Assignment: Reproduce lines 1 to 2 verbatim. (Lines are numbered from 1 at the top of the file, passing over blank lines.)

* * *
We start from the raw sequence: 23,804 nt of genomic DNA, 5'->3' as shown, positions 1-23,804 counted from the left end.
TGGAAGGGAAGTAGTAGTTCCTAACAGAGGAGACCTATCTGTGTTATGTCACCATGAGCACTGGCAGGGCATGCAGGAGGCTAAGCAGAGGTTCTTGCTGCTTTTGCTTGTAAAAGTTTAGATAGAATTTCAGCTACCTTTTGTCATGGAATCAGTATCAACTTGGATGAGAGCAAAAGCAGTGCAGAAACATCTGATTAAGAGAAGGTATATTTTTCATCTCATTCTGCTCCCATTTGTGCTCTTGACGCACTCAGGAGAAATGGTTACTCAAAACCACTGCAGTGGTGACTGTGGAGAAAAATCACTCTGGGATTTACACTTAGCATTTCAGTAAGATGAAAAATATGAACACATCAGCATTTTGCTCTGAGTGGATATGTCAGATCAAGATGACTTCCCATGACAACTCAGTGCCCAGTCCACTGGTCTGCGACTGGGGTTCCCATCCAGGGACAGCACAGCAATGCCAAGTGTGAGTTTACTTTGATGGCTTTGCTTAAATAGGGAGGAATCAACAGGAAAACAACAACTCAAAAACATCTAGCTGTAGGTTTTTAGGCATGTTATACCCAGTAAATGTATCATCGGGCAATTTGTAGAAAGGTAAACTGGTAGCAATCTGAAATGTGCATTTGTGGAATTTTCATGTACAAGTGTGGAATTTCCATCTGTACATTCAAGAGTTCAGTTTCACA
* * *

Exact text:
We start from the raw sequence: 23,804 nt of genomic DNA, 5'->3' as shown, positions 1-23,804 counted from the left end.
TGGAAGGGAAGTAGTAGTTCCTAACAGAGGAGACCTATCTGTGTTATGTCACCATGAGCACTGGCAGGGCATGCAGGAGGCTAAGCAGAGGTTCTTGCTGCTTTTGCTTGTAAAAGTTTAGATAGAATTTCAGCTACCTTTTGTCATGGAATCAGTATCAACTTGGATGAGAGCAAAAGCAGTGCAGAAACATCTGATTAAGAGAAGGTATATTTTTCATCTCATTCTGCTCCCATTTGTGCTCTTGACGCACTCAGGAGAAATGGTTACTCAAAACCACTGCAGTGGTGACTGTGGAGAAAAATCACTCTGGGATTTACACTTAGCATTTCAGTAAGATGAAAAATATGAACACATCAGCATTTTGCTCTGAGTGGATATGTCAGATCAAGATGACTTCCCATGACAACTCAGTGCCCAGTCCACTGGTCTGCGACTGGGGTTCCCATCCAGGGACAGCACAGCAATGCCAAGTGTGAGTTTACTTTGATGGCTTTGCTTAAATAGGGAGGAATCAACAGGAAAACAACAACTCAAAAACATCTAGCTGTAGGTTTTTAGGCATGTTATACCCAGTAAATGTATCATCGGGCAATTTGTAGAAAGGTAAACTGGTAGCAATCTGAAATGTGCATTTGTGGAATTTTCATGTACAAGTGTGGAATTTCCATCTGTACATTCAAGAGTTCAGTTTCACA